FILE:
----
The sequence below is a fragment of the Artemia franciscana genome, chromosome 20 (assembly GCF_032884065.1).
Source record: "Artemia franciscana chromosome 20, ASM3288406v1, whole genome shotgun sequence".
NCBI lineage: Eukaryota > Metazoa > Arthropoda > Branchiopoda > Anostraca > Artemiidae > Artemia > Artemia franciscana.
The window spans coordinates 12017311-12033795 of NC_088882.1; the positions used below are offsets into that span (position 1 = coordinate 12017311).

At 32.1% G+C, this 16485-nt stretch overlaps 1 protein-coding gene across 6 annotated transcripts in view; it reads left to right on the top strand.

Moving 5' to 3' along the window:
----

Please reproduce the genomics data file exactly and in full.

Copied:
The sequence below is a fragment of the Artemia franciscana genome, chromosome 20 (assembly GCF_032884065.1).
Source record: "Artemia franciscana chromosome 20, ASM3288406v1, whole genome shotgun sequence".
NCBI lineage: Eukaryota > Metazoa > Arthropoda > Branchiopoda > Anostraca > Artemiidae > Artemia > Artemia franciscana.
The window spans coordinates 12017311-12033795 of NC_088882.1; the positions used below are offsets into that span (position 1 = coordinate 12017311).

At 32.1% G+C, this 16485-nt stretch overlaps 1 protein-coding gene across 6 annotated transcripts in view; it reads left to right on the top strand.

Moving 5' to 3' along the window: